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Experts Tell Government To Give Sunday Penalty Rates The Chop

A final report into penalty rates was released on Monday.

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The recommendation forms a key plank of the final Productivity Commission report into workplace relations, and is likely to set the stage for a fight over workers' pay and conditions at the upcoming election due to be held in late 2016.

"Penalty rates have a legitimate role in compensating employees for working long hours or at asocial times," the report states.

"However, Sunday penalty rates for hospitality, entertainment, retailing, restaurants and cafes are inconsistent across similar work, anachronistic in the context of changing consumer preferences, and frustrate the job aspirations of the unemployed and those who are only available for work on Sunday.

"Rates should be aligned with those on Saturday, creating a weekend rate for each of the relevant industries."

The report does not recommend any changes to overtime penalty rates, night penalty rates or shift loadings.

In releasing the report, workplace relations minister Michaelia Cash criticised "scaremongering" from Labor and unions, pointing out that the Fair Work Commission, not the government, sets penalty rates.

"I remind everybody that this is a report to the government, it is not a report by the government," she said on Monday.

"It is a substantial report and it has been prepared after extensive public submission and consultation processes. For example, more than 20 unions including the peak Australian union body the ACTU participated in the review by making detailed submissions."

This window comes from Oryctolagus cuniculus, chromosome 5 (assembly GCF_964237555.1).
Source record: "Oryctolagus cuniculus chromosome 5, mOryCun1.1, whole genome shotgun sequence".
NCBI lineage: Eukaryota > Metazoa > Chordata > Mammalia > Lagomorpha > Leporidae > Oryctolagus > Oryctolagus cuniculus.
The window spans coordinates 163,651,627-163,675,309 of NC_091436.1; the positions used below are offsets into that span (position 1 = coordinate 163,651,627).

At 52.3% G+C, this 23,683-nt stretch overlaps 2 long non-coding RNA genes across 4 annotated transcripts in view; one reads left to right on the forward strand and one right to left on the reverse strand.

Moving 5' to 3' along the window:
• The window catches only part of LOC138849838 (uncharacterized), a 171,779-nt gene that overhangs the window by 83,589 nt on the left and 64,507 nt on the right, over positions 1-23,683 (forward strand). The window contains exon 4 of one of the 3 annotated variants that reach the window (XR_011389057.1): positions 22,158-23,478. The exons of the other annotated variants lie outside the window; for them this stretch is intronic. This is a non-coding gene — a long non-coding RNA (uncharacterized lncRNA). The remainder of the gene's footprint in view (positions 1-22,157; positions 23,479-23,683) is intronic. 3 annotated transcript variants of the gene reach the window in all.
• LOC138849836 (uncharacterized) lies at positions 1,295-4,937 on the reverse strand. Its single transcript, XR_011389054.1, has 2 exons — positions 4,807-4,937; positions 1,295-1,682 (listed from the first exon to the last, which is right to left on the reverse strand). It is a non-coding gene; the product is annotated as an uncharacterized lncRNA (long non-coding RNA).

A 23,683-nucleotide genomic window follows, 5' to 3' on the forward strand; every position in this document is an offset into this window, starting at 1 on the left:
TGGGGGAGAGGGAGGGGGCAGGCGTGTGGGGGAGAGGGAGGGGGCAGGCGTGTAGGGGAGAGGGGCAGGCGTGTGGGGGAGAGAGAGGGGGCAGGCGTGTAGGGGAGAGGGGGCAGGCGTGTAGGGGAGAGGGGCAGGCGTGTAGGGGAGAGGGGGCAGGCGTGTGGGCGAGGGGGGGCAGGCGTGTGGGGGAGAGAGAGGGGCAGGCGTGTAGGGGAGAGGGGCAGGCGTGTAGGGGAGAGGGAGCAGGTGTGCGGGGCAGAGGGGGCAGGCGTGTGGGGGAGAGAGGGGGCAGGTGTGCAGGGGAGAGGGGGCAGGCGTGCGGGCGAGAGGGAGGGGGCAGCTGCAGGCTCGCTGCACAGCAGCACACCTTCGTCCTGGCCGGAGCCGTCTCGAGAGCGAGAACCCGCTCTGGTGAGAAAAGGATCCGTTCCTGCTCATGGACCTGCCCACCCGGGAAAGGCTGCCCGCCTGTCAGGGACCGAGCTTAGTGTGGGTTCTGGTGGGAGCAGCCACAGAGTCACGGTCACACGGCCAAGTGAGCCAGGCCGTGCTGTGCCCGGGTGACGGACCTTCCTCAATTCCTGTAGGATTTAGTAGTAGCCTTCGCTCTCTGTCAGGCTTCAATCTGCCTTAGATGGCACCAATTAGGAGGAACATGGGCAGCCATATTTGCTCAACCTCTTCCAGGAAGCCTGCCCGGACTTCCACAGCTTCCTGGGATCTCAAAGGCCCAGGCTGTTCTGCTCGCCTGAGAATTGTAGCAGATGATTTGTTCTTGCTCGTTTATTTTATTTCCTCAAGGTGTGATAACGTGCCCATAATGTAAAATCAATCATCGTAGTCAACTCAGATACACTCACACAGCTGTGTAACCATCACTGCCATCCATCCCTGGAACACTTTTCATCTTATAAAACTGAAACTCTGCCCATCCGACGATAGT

Cash said the government would seek a mandate at the next election before recommending any changes to penalty rates.

"Any changes that are made to the workplace relations framework should continue to ensure that Australia remains a high wage, a high productivity, a 21st century economy with a strong safety net," she said.

But the opposition and unions are gearing up for a fight.

Dean Lewins / AAPIMAGE

"Let's be very clear about this. If Malcolm Turnbull and this government, does not want to support cutting penalty rates, then they can reject the recommendation of the Productivity Commission today," Labor's workplace spokesman Brendan O'Connor said.

"This will have a significant impact on household budgets across the country. There are many millions of Australian workers that rely upon penalty rates."

“This is an attack on the pay and rights of the hardest-working Australians. Employees who work on weekends must be paid properly,” said Dave Oliver, Australian Council of Trade Unions Secretary.

“The Commission’s recommendations are out of step with Australian values, out of touch with the modern lives of working people, and would compromise future economic and productivity growth.

“If it is not Malcolm Turnbull’s intention to slash penalty rates he must rule out any future cut backs of these entitlements and make a submission to the Fair Work Commission that they be protected."

Rob Stott is a news editor for BuzzFeed News and is based in Sydney.

Contact Rob Stott at

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